May 31, 2020
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Removing mercury from Penobscot River likely won’t be easy

Abigail Curtis | BDN
Abigail Curtis | BDN
A boat is tied up to a dock on the Penobscot River in Bucksport in this 2014 file photo. Scientists say that whatever options a federal judge may approve next year for mitigating mercury deposits in the river are likely to be complex and challenging.

Exactly how does someone clean toxic mercury deposits out of a section of a tidal river more than 30 miles long?

That’s the main question a federal judge is expected to decide next year as part of a court-ordered cleanup of mercury dumped over decades into the Penobscot River, by operators of the former HoltraChem chemical plant in Orrington.

In 2015, U.S. District Court Judge John Woodcock ordered Mallinckrodt, the last company to operate the defunct plant, to fund both the development of a river remediation plan and the anticipated river cleanup project. Mallinckrodt already is on the hook for a projected $130 million cleanup effort of the former HoltraChem property in Orrington, which was ordered by the state in 2010. Until the court decides what needs to be done, the total cost of cleaning the river won’t be known.

[Firm studying how to deal with 9 tons of mercury in Penobscot River]

An engineering firm appointed to identify possible solutions has said the river cleanup could include digging up and removing the polluted sediments from the river bed; capping the sediments where they are; adding an inert bonding agent to reduce the toxicity of the mercury; building a berm to trap the sediment; collecting, burying and then capping the contaminated sediment more deeply in the river bottom; or letting the mercury disperse naturally into the ecosystem over time. Some combinations of those options also may be considered.

But any cleanup effort will likely include leaving some mercury in the river since removing it altogether could be too complicated and expensive compared to other, more cost-effective methods, according to scientists familiar with river pollution remediation projects, but who have not specifically studied the Penobscot River project.

Rivers cannot be turned off like a faucet, or drained like a bathtub, and the overall rate of diffusion of mercury in the river has been slow. If left as is, it would take 30 to 60 years for the mercury levels in the river to decrease enough to be considered safe.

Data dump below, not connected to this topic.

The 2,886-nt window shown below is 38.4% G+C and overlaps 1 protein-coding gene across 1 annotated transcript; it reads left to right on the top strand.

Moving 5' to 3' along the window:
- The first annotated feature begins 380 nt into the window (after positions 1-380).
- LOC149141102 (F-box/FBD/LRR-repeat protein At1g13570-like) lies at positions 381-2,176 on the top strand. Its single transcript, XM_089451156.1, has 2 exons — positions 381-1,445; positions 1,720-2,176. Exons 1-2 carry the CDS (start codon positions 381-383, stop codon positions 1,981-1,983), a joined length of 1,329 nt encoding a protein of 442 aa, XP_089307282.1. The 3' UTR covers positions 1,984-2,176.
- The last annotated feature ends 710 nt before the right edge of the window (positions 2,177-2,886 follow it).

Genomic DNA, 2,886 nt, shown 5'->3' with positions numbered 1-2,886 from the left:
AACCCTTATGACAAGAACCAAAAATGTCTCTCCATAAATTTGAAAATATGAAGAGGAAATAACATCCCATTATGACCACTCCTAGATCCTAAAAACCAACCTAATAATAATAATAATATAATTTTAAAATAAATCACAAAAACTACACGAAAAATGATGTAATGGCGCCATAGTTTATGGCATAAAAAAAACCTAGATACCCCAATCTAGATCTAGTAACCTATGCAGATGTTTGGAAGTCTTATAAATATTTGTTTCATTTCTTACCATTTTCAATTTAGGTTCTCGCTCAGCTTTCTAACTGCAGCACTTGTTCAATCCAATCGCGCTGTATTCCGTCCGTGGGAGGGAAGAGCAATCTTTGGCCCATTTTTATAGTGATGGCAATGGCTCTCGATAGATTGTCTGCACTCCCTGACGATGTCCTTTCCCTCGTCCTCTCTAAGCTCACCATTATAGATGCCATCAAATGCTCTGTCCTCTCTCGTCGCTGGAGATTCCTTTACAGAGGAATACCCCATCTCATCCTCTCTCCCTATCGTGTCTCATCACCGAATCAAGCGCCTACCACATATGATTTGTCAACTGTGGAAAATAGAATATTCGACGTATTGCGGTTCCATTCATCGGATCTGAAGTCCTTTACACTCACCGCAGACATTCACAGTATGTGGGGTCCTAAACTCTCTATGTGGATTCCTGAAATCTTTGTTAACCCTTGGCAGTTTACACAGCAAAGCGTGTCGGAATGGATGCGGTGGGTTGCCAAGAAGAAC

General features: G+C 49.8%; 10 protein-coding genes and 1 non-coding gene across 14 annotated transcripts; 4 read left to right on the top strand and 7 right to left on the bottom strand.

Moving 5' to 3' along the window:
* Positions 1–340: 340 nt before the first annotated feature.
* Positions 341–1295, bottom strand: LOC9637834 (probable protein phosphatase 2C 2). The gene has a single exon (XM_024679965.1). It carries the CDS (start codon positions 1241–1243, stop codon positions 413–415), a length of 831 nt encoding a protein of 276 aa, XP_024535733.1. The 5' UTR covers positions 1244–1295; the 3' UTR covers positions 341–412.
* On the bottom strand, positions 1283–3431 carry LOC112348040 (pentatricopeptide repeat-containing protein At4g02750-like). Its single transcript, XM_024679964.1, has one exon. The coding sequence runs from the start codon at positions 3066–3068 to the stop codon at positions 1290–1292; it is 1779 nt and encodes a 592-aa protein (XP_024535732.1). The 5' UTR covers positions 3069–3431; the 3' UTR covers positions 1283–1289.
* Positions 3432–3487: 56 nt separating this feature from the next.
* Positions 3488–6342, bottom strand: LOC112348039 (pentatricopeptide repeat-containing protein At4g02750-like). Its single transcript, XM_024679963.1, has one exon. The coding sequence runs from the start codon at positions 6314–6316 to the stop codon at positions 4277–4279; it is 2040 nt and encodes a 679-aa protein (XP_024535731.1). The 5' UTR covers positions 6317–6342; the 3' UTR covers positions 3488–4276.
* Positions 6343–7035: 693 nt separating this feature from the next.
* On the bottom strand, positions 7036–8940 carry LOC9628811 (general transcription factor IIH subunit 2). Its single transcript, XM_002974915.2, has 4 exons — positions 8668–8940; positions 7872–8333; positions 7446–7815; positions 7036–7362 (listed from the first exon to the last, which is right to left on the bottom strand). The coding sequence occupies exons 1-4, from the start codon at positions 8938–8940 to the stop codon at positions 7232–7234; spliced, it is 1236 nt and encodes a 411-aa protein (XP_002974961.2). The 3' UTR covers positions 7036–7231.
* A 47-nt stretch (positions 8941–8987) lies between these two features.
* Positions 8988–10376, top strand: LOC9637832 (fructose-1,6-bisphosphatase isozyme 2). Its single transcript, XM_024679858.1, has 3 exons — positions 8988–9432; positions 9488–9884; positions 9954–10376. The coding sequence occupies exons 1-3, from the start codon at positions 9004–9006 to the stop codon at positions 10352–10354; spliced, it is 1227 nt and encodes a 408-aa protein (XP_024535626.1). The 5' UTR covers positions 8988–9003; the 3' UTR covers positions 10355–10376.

The river cleanup will have to take into account the tidal and seasonal changes of the river between the Veazie Dam, which marks the definitive boundary between the freshwater river and the polluted tidal portion, and Perkins Point in Castine, where the brackish estuary fully opens up into the marine expanse of Penobscot Bay.

“It is a pretty large area,” Sean Smith, an assistant professor at University of Maine with expertise in river morphology and sediment transport, said Wednesday.

Digging up pollution and keeping it contained at the same time can be a challenge, Smith said. Dredging the bottom could create a plume of contaminants that flows away with the current. Erecting a containment barrier around a dredge area may be possible, he added, but keeping it stable as the river’s current intensity fluctuates or as the tide changes direction would be difficult.

Capping the mercury on the river bottom might be an option, but it may not be that practical. Capping a broad expanse of river bottom likely would be costly and could present more technical challenges than it would solve, said David Courtemanche, a former Maine Department of Environmental Protection scientist who now works for The Nature Conservancy. The two-way nature of the changing tides and the likelihood in winter of ice chunks scouring the bottom of shallow sections also could making capping ineffective, he added.

“I don’t know how well capping would work,” Courtemanche said. “It’s not an easy project, for sure. It’s just a really complex [estuary] system.”

With either capping or dredging “you’re dealing with a big problem and you want to make sure you don’t create other problems along the way,” Smith said.

Such potential problems could include getting dredging equipment to the desired remediation sites, according to Susanne Miller, director of the Bangor region office of Maine Department of Environmental Protection.

Even if they can get it there, project engineers will have to consider how dredging might impact protected species such as shortnose sturgeon or Atlantic salmon, she said. Federal permits to conduct such work might not be approved if those impacts are too severe.

“When you start to mess with the shape of [the bottom of] the river, it can affect fish as well,” Miller said Friday.

State officials continue to monitor the presence of mercury in the river. Some birds in marshes along the river contain “very high levels” of mercury, according to court-ordered studies of the river, and the state has banned fishing for crab or lobster anywhere upstream from the southern tip of Cape Jellison in Stockton Springs and Perkins Point in Castine.


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